I still think that the show should bring back more food related merchants that are trying to crack into the hotel industry. It might bring a bigger crowd back to the show.

Day Twenty Two: October 31, 2015 The Halloween Parade NYC

I postponed my walk today and got all my errands done early so I could get to the parade route downtown on Dominick Street. It was my second year as a volunteer Marshal for the Annual Halloween Parade in New York City. This parade has gone in leaps and bounds in the twenty-five years that I have lived in the New York area.

Being in a parade can be exciting if you are the one marching in it. For those of us who work the parade, it can be a fun but trying evening. I got there at 4:00pm and it was nice because I worked with the same group of people that I did last year and we really get along well. It is also a very organized group of volunteers lead by our supervisor, Marc, who has been in the parade for years. Nothing gets past Marc including all the bullshit that people say when they are trying to sneak their way past the Marshaling area. I swear I heard some whoppers that even I didn’t know to believe.

Photographers arriving after the parade has already started looking for press passes, spectators who keep claiming that their friends are inside the Marshaling area, costumed people who would not walk down to Canal Street and walk through with the entertainers. Then the entertainers friends sneaking in with their friends not realizing that there is serious organization going into the parade from the launch area for the entertainers. I swear, we had more people yell at us as the parade was about to begin then all my years in retail. They all thought this is a spectator spot.

By six thirty, it was all out craziness considering many of the participants who were with musical groups and the floats were so late, it was a rush to get in. This is when everyone else tried to sneak in as well. So many people arrived late that by seven, some of the floats and bands had already left the staging area and were on route up Sixth Avenue. I saw more than one musician and costumed float marcher get annoyed when we told them their group left twenty minutes earlier. This is considering the parade was on a Saturday and there was not the usual traffic that day.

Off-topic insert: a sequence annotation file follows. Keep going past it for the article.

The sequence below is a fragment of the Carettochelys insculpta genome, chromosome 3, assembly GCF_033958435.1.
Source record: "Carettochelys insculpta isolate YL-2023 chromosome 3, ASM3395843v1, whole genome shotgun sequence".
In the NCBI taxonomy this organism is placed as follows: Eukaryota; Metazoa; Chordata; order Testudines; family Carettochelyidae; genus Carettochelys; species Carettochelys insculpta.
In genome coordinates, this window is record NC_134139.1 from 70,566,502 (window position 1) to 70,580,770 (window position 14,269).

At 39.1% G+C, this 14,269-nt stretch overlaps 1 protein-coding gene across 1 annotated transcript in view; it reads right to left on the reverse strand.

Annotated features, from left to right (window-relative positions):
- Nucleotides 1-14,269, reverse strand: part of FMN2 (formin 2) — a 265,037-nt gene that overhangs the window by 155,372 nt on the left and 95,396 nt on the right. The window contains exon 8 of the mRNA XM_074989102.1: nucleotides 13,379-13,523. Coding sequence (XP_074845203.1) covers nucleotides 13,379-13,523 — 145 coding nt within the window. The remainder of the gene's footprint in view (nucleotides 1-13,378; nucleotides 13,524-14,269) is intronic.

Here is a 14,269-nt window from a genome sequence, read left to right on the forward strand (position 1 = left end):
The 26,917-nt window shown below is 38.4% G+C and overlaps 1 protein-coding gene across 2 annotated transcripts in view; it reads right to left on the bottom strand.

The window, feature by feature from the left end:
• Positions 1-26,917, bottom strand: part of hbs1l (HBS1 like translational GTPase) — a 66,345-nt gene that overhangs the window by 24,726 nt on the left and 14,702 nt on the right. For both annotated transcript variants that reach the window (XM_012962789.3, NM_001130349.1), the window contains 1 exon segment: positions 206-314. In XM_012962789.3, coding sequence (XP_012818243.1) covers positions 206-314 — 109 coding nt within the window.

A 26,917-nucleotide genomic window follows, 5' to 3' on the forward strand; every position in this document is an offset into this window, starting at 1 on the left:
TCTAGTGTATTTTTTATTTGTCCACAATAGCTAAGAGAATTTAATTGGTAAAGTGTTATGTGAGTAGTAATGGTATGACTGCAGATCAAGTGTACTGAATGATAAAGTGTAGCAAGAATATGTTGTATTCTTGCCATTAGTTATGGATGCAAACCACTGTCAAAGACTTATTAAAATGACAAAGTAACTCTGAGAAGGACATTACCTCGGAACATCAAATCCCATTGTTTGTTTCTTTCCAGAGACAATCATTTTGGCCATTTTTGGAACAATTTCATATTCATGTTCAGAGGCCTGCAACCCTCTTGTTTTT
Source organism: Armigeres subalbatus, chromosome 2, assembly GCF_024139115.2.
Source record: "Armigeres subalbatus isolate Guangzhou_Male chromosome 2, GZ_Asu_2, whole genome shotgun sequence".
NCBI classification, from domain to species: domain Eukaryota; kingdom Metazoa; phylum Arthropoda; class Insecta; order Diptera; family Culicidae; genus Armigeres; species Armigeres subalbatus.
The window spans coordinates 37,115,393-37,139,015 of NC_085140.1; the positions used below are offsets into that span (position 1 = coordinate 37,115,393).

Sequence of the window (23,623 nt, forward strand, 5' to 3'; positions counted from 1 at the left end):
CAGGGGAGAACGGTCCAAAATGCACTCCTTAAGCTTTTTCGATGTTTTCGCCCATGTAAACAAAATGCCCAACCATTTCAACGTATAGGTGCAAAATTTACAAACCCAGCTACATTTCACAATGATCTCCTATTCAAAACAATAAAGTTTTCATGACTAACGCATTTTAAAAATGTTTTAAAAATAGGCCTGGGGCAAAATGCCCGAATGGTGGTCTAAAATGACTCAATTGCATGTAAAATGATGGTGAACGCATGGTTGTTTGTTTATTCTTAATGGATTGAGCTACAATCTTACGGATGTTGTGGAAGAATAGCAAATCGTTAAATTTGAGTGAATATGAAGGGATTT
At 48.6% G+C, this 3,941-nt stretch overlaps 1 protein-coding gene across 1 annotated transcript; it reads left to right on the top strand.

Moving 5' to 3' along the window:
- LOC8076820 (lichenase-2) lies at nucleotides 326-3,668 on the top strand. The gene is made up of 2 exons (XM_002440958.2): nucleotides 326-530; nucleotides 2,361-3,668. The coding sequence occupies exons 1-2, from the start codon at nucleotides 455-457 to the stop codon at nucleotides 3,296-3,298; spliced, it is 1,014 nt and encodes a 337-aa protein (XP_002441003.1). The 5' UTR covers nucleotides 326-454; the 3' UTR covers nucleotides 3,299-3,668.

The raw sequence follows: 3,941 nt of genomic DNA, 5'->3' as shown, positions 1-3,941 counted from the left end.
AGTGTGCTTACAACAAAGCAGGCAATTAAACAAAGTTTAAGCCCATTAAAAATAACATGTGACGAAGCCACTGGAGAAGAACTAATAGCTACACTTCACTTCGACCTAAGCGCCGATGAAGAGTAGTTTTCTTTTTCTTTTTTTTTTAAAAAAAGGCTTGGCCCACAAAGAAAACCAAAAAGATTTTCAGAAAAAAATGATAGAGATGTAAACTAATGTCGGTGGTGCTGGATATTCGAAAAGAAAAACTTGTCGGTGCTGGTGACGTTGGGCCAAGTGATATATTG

By 7:45pm, the parade had already long started and our duties were all done so we got to leave the post for the evening and I got to go inside the launch area and watch the parade from where the press stood, which is the best place to see everything at Spring Street and Sixth Avenue. There was so much going on getting the floats, bands and thousands of costumed marchers into their spots, I give my fellow Marshals for this part of the parade a lot of credit.

The parade from what I saw for the last hour of it was a lot of fun. People on the floats were preparing for their time slot, dancing around their creations, bands were putting the final touches on their costumes before the long walk up Sixth Avenue and then there were the thousands of people in costume corralled behind ropes ready to ‘walk the walk’ to show off their costumes to a huge crowd of New Yorkers, who were enjoying their version of Mardi Gras.

I had seen the parade as a spectator for years but to be part of the parade and see it from behind the scenes of how it is created for the pleasure for the spectators is amazing. The work that goes into planning this parade not just in getting sponsors and performers to perform but the building of the puppets upstate and the time and effort people put into their costumes for the parade is a true love of the holiday. I wish I could have seen the parade growing up instead of the lame trick or treating in the suburbs I was subjected to every Halloween. For over a decade I worked in the city and it became a tradition with my friends and I or coming in with my father we would go to Chinatown for dinner and then go watch the parade. The last time I came to see the parade was in 2003 with my father and after dinner we settled in at 14th Street only to go almost mowed down by people trying to film the ‘Thriller Dance’ for the twenty anniversary of the video. After that, he refused to come in for the parade.